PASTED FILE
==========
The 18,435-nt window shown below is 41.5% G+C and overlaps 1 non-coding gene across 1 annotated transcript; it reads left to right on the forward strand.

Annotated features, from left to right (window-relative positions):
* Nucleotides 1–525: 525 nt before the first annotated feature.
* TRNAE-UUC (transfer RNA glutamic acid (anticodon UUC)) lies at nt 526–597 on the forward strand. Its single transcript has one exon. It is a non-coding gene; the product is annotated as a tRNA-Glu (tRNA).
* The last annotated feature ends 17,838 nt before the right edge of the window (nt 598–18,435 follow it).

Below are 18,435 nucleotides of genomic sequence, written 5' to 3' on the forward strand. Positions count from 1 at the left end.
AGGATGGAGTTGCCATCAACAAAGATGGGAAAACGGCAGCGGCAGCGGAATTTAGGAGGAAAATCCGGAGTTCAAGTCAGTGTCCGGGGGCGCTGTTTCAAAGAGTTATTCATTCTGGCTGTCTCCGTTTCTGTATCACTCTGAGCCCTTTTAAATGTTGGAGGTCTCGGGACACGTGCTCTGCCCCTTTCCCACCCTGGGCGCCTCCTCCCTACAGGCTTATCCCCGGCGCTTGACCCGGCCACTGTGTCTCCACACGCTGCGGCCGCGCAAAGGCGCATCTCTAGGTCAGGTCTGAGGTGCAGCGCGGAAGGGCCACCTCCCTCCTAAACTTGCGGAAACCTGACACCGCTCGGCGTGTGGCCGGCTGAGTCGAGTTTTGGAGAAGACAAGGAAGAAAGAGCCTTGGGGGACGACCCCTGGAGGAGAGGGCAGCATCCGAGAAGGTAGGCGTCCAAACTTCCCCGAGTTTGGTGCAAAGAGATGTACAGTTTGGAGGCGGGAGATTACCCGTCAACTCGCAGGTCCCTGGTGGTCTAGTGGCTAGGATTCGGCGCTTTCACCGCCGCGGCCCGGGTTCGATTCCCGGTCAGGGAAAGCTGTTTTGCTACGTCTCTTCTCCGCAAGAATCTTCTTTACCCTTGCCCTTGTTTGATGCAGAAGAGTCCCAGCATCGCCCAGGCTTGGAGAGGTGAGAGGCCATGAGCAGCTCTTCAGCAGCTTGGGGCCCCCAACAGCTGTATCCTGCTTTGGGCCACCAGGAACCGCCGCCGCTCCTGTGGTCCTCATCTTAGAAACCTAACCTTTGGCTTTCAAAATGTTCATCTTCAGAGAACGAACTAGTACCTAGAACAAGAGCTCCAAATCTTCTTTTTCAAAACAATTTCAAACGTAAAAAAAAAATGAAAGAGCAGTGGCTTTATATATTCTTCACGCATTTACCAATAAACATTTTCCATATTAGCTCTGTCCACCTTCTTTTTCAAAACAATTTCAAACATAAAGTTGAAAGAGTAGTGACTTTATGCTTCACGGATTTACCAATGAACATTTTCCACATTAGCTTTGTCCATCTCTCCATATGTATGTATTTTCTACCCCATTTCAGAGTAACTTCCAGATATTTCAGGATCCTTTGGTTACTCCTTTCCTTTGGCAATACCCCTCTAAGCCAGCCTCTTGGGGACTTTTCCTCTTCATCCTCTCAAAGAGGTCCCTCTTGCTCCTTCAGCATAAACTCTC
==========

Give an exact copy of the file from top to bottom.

The 18,435-nt window shown below is 41.5% G+C and overlaps 1 non-coding gene across 1 annotated transcript; it reads left to right on the forward strand.

Annotated features, from left to right (window-relative positions):
* Nucleotides 1–525: 525 nt before the first annotated feature.
* TRNAE-UUC (transfer RNA glutamic acid (anticodon UUC)) lies at nt 526–597 on the forward strand. Its single transcript has one exon. It is a non-coding gene; the product is annotated as a tRNA-Glu (tRNA).
* The last annotated feature ends 17,838 nt before the right edge of the window (nt 598–18,435 follow it).

Below are 18,435 nucleotides of genomic sequence, written 5' to 3' on the forward strand. Positions count from 1 at the left end.
AGGATGGAGTTGCCATCAACAAAGATGGGAAAACGGCAGCGGCAGCGGAATTTAGGAGGAAAATCCGGAGTTCAAGTCAGTGTCCGGGGGCGCTGTTTCAAAGAGTTATTCATTCTGGCTGTCTCCGTTTCTGTATCACTCTGAGCCCTTTTAAATGTTGGAGGTCTCGGGACACGTGCTCTGCCCCTTTCCCACCCTGGGCGCCTCCTCCCTACAGGCTTATCCCCGGCGCTTGACCCGGCCACTGTGTCTCCACACGCTGCGGCCGCGCAAAGGCGCATCTCTAGGTCAGGTCTGAGGTGCAGCGCGGAAGGGCCACCTCCCTCCTAAACTTGCGGAAACCTGACACCGCTCGGCGTGTGGCCGGCTGAGTCGAGTTTTGGAGAAGACAAGGAAGAAAGAGCCTTGGGGGACGACCCCTGGAGGAGAGGGCAGCATCCGAGAAGGTAGGCGTCCAAACTTCCCCGAGTTTGGTGCAAAGAGATGTACAGTTTGGAGGCGGGAGATTACCCGTCAACTCGCAGGTCCCTGGTGGTCTAGTGGCTAGGATTCGGCGCTTTCACCGCCGCGGCCCGGGTTCGATTCCCGGTCAGGGAAAGCTGTTTTGCTACGTCTCTTCTCCGCAAGAATCTTCTTTACCCTTGCCCTTGTTTGATGCAGAAGAGTCCCAGCATCGCCCAGGCTTGGAGAGGTGAGAGGCCATGAGCAGCTCTTCAGCAGCTTGGGGCCCCCAACAGCTGTATCCTGCTTTGGGCCACCAGGAACCGCCGCCGCTCCTGTGGTCCTCATCTTAGAAACCTAACCTTTGGCTTTCAAAATGTTCATCTTCAGAGAACGAACTAGTACCTAGAACAAGAGCTCCAAATCTTCTTTTTCAAAACAATTTCAAACGTAAAAAAAAAATGAAAGAGCAGTGGCTTTATATATTCTTCACGCATTTACCAATAAACATTTTCCATATTAGCTCTGTCCACCTTCTTTTTCAAAACAATTTCAAACATAAAGTTGAAAGAGTAGTGACTTTATGCTTCACGGATTTACCAATGAACATTTTCCACATTAGCTTTGTCCATCTCTCCATATGTATGTATTTTCTACCCCATTTCAGAGTAACTTCCAGATATTTCAGGATCCTTTGGTTACTCCTTTCCTTTGGCAATACCCCTCTAAGCCAGCCTCTTGGGGACTTTTCCTCTTCATCCTCTCAAAGAGGTCCCTCTTGCTCCTTCAGCATAAACTCTC